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Author Topic: Allium 2010  (Read 35324 times)

TheOnionMan

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Re: Allium 2010
« Reply #465 on: September 29, 2010, 05:18:59 PM »
Finally some signs that autumn is not so far...
In bloom today two rareties:

A. autumnale rare endemic from Cyprus.
A. tardiflorum endemic to Israel, only a few hundred plants in the wild growing in one location.

Oron, I like these little demure autumnal allium, even if quite understated.  There's yet another near autumn flowering one from Iran, named A. autumniflorum which flowers in October.  I don't currently grow any of these other than A. callimiscon ssp. callimischon, in bloom now.
Mark McDonough
Massachusetts, USA (near the New Hampshire border)
USDA Zone 5
antennaria at charter.net

TheOnionMan

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Re: Allium 2010
« Reply #466 on: September 29, 2010, 08:29:42 PM »
In bloom today, a recently received replacement to an Allium I once grew but lost, Allium thunbergii DJH 272 (Dan Hinkley).   It is 6-8" (15-20 cm) in bloom.
Mark McDonough
Massachusetts, USA (near the New Hampshire border)
USDA Zone 5
antennaria at charter.net

Stephenb

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Re: Allium 2010
« Reply #467 on: September 30, 2010, 10:07:03 PM »
Mark: Good to at least see a species that I'm hoping will survive its first winter here (thanks to Ashley's generosity)...

I was at Kew Gardens last week and here's a few Alliums in the new Alpine house, including thunbergii just emerging.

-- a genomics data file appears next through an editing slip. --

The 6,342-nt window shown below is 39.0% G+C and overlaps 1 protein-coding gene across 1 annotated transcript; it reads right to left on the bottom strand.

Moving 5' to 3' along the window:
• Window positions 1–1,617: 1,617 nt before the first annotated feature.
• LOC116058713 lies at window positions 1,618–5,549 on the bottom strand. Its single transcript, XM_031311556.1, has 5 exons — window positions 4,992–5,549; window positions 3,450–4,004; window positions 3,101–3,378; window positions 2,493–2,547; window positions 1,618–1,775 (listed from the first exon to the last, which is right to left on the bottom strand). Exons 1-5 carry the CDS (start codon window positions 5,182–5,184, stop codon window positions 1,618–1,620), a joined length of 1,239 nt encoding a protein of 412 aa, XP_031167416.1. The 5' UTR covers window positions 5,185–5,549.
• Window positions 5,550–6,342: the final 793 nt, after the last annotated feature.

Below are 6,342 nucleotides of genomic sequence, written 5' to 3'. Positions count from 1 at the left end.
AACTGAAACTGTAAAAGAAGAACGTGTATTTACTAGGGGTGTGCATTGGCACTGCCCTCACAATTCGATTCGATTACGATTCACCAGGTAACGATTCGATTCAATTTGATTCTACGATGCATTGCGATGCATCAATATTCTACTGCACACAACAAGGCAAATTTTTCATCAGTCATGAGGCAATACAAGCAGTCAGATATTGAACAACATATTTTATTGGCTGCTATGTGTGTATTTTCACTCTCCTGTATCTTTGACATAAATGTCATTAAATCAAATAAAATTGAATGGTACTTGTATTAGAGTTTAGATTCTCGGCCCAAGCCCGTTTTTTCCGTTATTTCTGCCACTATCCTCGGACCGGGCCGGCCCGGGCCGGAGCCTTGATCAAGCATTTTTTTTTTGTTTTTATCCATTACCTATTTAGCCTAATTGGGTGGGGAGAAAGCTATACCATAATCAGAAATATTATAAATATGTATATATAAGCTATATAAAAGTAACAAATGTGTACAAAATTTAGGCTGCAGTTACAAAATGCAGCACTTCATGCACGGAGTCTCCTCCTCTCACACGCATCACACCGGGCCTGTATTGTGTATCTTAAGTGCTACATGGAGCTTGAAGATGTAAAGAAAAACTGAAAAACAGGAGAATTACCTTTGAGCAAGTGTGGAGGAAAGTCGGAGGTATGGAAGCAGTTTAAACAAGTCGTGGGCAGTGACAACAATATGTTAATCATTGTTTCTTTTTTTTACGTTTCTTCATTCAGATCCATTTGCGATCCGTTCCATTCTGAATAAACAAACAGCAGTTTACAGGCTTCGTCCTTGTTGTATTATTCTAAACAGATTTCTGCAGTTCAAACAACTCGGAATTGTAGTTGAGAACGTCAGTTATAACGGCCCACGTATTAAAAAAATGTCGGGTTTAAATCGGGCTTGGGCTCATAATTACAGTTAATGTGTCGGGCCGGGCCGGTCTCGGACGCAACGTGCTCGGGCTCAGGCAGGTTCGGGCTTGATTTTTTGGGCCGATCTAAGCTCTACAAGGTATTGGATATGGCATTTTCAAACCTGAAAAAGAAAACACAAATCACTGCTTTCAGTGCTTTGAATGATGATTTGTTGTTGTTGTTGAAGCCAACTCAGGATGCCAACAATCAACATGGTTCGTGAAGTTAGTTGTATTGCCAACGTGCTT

1-2 Allium glandulsoum
3  Allium thunbergii Ozoke
4-5 Allium wallichii (floriferous!)



« Last Edit: September 30, 2010, 10:11:00 PM by Stephenb »
Stephen
Malvik, Norway
Eating my way through the world's 15,000+ edible species
Age: Lower end of the 20-25,000 day range

Stephenb

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Re: Allium 2010
« Reply #468 on: September 30, 2010, 10:14:56 PM »
I visited a friend who showed me two unidentified Alliums picked up in a market in Aizawl, Mizaram in India

1-4 is a very large species - the leaves are serrated
5-6 is small but quite large bulbs (reminiscent of Rakkyo or Allium chinense)
« Last Edit: November 16, 2010, 01:51:05 PM by Stephenb »
Stephen
Malvik, Norway
Eating my way through the world's 15,000+ edible species
Age: Lower end of the 20-25,000 day range

TheOnionMan

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Re: Allium 2010
« Reply #469 on: October 01, 2010, 01:08:31 AM »
I was at Kew Gardens last week and here's a few Alliums in the new Alpine house, including thunbergii just emerging.

1-2 Allium glandulsoum
3    Allium thunbergii Ozoke
4-5 Allium wallichii (floriferous!)

Good to see Allium glandulosum, an intriguing Mexican species, and hardy too. Mine are from San Luis Potosi, Mexico, 1999, and are also flowering now, although a meager show, most buds aborted and only a few flower spikes appeared because it was way too dry this year.  This is a moisture loving species, and even though I tried dousing the plants regularly with water during our full water ban, not enough moisture to initiate good flowering.  On the good side, it is starting to spread around, it increases from stolons.  I think this is a one-of-a-kind sort of allium with those shiny true red flowers.

I have a second form of A. glandulosum from Sierra de Guanajuato, Mexico, M.Rix, via Arnis Seisums, which I got in 2002.  The label said "dry frost-free winter".  Knowing that the species is hardy, I planted it outside in 2002 and it's been hardy outside.  Only flowered once though, no flowers this year, but I'm happy it is spreading a little bit given the extreme dryness this summer.